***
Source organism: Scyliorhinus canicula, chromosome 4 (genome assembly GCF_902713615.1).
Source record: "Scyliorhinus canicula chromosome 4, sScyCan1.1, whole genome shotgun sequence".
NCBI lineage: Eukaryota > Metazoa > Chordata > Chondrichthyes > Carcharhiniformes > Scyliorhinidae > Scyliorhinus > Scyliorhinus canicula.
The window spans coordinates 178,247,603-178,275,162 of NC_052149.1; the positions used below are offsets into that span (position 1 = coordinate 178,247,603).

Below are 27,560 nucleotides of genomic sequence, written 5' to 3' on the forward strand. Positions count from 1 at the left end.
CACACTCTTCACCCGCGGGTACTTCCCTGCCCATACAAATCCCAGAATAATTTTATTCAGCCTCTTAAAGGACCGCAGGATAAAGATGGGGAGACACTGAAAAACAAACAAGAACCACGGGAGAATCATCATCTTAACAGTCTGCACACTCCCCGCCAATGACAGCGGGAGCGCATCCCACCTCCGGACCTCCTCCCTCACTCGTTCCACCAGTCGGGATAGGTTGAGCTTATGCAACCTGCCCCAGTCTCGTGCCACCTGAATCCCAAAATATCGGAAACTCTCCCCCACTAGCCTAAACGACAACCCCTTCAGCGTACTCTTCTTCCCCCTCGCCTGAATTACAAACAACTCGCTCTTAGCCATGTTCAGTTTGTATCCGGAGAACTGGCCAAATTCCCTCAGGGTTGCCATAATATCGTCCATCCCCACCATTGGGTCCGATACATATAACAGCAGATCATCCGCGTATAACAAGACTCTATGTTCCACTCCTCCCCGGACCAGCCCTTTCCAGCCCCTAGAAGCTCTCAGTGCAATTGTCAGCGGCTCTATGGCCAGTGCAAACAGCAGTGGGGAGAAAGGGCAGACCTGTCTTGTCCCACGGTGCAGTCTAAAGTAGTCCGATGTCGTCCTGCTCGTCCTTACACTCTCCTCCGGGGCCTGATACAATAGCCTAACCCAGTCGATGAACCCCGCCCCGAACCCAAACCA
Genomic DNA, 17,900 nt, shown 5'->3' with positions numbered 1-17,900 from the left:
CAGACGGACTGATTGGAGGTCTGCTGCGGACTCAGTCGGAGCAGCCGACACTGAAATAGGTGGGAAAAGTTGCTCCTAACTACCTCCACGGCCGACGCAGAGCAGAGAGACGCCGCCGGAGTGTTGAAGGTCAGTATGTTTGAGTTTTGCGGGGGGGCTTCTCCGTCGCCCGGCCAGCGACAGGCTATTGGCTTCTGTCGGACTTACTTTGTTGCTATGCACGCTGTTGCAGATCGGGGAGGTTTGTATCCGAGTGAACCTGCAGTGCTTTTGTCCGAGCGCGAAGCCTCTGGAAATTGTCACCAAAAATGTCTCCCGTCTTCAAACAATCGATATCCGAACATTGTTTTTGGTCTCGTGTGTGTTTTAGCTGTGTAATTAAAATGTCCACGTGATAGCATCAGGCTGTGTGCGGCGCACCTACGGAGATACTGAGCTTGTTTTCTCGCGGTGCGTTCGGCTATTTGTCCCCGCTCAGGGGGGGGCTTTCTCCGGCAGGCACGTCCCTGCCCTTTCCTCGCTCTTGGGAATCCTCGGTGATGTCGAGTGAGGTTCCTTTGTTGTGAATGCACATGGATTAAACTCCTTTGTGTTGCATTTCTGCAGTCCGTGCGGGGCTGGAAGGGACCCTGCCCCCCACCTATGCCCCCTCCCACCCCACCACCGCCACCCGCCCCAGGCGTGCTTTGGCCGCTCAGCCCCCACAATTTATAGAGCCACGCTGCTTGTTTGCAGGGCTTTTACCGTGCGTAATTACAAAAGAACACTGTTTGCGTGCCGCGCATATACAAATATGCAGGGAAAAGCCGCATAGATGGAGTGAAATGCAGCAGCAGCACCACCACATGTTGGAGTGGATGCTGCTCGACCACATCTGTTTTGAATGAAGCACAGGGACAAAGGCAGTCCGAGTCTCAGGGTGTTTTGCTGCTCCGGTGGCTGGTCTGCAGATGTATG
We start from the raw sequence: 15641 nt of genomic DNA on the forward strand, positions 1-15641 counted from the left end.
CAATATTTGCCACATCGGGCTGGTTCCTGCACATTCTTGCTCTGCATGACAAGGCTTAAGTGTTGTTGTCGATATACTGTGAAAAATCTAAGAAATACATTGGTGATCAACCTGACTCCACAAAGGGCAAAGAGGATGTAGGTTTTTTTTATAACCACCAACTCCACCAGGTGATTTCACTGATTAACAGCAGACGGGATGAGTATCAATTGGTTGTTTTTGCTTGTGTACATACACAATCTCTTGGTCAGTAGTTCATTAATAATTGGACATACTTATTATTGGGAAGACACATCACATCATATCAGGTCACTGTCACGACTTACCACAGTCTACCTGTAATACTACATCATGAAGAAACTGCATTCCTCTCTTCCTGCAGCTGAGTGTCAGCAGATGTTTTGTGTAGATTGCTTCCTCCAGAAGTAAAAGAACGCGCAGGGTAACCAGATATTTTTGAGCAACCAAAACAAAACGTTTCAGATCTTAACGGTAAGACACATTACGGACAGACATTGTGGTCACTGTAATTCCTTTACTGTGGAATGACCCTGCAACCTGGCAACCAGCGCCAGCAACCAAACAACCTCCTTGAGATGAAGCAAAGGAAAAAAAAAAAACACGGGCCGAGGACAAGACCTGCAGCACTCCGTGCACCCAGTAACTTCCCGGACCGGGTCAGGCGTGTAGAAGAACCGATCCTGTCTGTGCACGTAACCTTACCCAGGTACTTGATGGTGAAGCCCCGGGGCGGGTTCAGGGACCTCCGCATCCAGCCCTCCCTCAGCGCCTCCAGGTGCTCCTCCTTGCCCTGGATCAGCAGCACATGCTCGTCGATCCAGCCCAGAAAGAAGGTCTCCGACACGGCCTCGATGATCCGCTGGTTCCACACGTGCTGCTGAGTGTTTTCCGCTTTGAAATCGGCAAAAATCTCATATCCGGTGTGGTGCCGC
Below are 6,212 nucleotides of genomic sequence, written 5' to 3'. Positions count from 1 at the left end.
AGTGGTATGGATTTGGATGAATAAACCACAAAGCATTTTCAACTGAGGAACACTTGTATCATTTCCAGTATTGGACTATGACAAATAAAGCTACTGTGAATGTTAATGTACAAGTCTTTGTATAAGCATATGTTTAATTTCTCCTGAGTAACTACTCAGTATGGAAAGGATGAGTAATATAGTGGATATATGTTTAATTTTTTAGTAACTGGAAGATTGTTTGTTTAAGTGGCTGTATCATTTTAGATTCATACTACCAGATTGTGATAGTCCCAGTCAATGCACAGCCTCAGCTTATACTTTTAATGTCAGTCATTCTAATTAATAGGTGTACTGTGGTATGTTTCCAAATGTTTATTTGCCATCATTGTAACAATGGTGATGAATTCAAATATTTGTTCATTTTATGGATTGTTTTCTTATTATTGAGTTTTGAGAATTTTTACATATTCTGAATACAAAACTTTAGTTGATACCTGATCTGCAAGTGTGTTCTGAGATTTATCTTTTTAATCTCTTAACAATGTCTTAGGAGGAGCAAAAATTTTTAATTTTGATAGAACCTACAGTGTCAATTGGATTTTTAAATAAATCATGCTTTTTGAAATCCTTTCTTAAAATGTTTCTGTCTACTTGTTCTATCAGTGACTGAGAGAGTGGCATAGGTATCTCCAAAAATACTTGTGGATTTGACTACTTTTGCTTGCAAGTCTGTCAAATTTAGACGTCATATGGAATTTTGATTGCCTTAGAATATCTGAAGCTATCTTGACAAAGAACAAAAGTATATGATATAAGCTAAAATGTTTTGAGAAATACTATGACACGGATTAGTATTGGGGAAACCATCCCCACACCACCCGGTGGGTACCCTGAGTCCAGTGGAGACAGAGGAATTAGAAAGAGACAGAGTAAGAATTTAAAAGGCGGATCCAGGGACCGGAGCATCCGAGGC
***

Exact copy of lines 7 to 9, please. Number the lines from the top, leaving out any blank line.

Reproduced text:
Genomic DNA, 17,900 nt, shown 5'->3' with positions numbered 1-17,900 from the left:
CAGACGGACTGATTGGAGGTCTGCTGCGGACTCAGTCGGAGCAGCCGACACTGAAATAGGTGGGAAAAGTTGCTCCTAACTACCTCCACGGCCGACGCAGAGCAGAGAGACGCCGCCGGAGTGTTGAAGGTCAGTATGTTTGAGTTTTGCGGGGGGGCTTCTCCGTCGCCCGGCCAGCGACAGGCTATTGGCTTCTGTCGGACTTACTTTGTTGCTATGCACGCTGTTGCAGATCGGGGAGGTTTGTATCCGAGTGAACCTGCAGTGCTTTTGTCCGAGCGCGAAGCCTCTGGAAATTGTCACCAAAAATGTCTCCCGTCTTCAAACAATCGATATCCGAACATTGTTTTTGGTCTCGTGTGTGTTTTAGCTGTGTAATTAAAATGTCCACGTGATAGCATCAGGCTGTGTGCGGCGCACCTACGGAGATACTGAGCTTGTTTTCTCGCGGTGCGTTCGGCTATTTGTCCCCGCTCAGGGGGGGGCTTTCTCCGGCAGGCACGTCCCTGCCCTTTCCTCGCTCTTGGGAATCCTCGGTGATGTCGAGTGAGGTTCCTTTGTTGTGAATGCACATGGATTAAACTCCTTTGTGTTGCATTTCTGCAGTCCGTGCGGGGCTGGAAGGGACCCTGCCCCCCACCTATGCCCCCTCCCACCCCACCACCGCCACCCGCCCCAGGCGTGCTTTGGCCGCTCAGCCCCCACAATTTATAGAGCCACGCTGCTTGTTTGCAGGGCTTTTACCGTGCGTAATTACAAAAGAACACTGTTTGCGTGCCGCGCATATACAAATATGCAGGGAAAAGCCGCATAGATGGAGTGAAATGCAGCAGCAGCACCACCACATGTTGGAGTGGATGCTGCTCGACCACATCTGTTTTGAATGAAGCACAGGGACAAAGGCAGTCCGAGTCTCAGGGTGTTTTGCTGCTCCGGTGGCTGGTCTGCAGATGTATG
We start from the raw sequence: 15641 nt of genomic DNA on the forward strand, positions 1-15641 counted from the left end.